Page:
Shifting to a Digital-First Distribution Model
More than half (52 percent) of insurers said they expect to have a wholly digital sales process within the next three years – only one in four have this in place today – while only about one in five said they have no plans to implement a wholly digital sales process. Today, 32 percent of property and casualty personal-line insurance quotes and advice are provided completely through digital channels – the figure is 27 percent for life insurance. Both are expected to increase by approximately 10 percentage points in the next three years. This trend also extends to small commercial insurers, which expect 38 percent of quotes to be delivered digitally and almost one quarter (24 percent) of sales processes to be fully digitized from end to end, in the next three years. Nearly half (46 percent) of life insurers said they always assign a customer to an agent, even for online service purchases.
“Insurance companies are accelerating the shift to a digital-enabled omnichannel distribution model and they are taking a hard look at how best to use their agents and determine which interactions should take place online,” said Jean-Francois Gasc, managing director, Accenture Strategy. “Through our research, we have identified a subset of insurers that are driving and accelerating the pace of change by harnessing the latest technologies to transform the customer experience and secure lasting ties with their customers through digital products and a seamless omnichannel sales experience.”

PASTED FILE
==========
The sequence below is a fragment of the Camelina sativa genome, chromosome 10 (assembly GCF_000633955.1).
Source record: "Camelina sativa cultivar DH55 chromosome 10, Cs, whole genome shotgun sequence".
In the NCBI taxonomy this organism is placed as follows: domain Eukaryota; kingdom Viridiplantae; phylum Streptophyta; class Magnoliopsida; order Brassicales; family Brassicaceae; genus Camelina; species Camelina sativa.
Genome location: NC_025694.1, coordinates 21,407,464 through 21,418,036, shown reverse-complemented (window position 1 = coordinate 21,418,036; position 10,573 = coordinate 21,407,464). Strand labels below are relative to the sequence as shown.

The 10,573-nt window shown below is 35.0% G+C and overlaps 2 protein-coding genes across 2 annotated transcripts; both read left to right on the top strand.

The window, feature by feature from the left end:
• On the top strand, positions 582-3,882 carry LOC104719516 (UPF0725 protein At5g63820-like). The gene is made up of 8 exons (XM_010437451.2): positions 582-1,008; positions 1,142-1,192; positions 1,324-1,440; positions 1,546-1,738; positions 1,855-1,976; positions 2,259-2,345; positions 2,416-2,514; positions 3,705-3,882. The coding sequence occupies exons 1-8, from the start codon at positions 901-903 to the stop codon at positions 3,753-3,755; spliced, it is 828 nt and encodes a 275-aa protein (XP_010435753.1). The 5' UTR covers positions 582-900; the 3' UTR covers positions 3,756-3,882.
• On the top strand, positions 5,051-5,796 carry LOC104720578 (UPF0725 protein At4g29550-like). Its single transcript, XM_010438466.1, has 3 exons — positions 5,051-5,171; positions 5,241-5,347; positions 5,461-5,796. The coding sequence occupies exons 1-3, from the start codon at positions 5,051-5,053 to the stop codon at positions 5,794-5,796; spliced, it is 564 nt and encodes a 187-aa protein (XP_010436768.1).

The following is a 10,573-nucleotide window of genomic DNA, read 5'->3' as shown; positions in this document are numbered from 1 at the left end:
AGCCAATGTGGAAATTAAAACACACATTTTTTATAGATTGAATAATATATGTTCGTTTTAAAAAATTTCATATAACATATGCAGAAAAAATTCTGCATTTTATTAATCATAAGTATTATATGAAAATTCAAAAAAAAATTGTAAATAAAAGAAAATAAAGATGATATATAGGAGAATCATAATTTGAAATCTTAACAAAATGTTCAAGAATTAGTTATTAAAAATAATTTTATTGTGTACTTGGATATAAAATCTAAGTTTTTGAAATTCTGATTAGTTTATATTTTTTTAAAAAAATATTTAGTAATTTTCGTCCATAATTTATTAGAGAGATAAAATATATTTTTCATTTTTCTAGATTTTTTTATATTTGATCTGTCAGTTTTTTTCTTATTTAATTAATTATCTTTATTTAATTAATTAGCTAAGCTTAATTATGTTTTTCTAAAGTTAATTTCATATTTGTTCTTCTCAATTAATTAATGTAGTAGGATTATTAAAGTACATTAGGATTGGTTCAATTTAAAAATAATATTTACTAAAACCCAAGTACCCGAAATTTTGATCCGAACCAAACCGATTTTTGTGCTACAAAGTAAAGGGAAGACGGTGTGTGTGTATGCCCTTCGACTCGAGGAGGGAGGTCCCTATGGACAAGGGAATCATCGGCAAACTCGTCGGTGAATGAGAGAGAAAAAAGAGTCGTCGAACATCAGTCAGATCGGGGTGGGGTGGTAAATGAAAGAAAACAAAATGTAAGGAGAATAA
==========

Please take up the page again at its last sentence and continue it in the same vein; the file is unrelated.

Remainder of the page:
As carriers shift more transactions to their digital channels, they are also rethinking how they will involve agents moving forward. Today, nearly two-thirds (63 percent) of carriers are more selective involving agents only in the stages of the sales process where they add the most value, including increasing sales of more profitable products. As a result, 79 percent of insurers are redesigning their remuneration model or discussing how to create a new model to fit their new omnichannel distribution approach, as well as refocusing recruiting priorities based on the ability to cross-sell (50 percent), advisory skills around complex products (48 percent) and ability to build rapport with customers (48 percent).
Accenture Research surveyed 414 senior insurance executives across Europe, the Americas and Asia Pacific to determine how they are transforming their distribution models to increase customer engagement and meet customer expectations. The surveys, which were conducted online, took place between June and September 2015. Respondents were mostly C-level executives and directors responsible for sales, distribution and marketing and digital strategy at personal lines, small commercial lines, life and multi-line insurance companies with at least US$1 billion in annual premium volumes.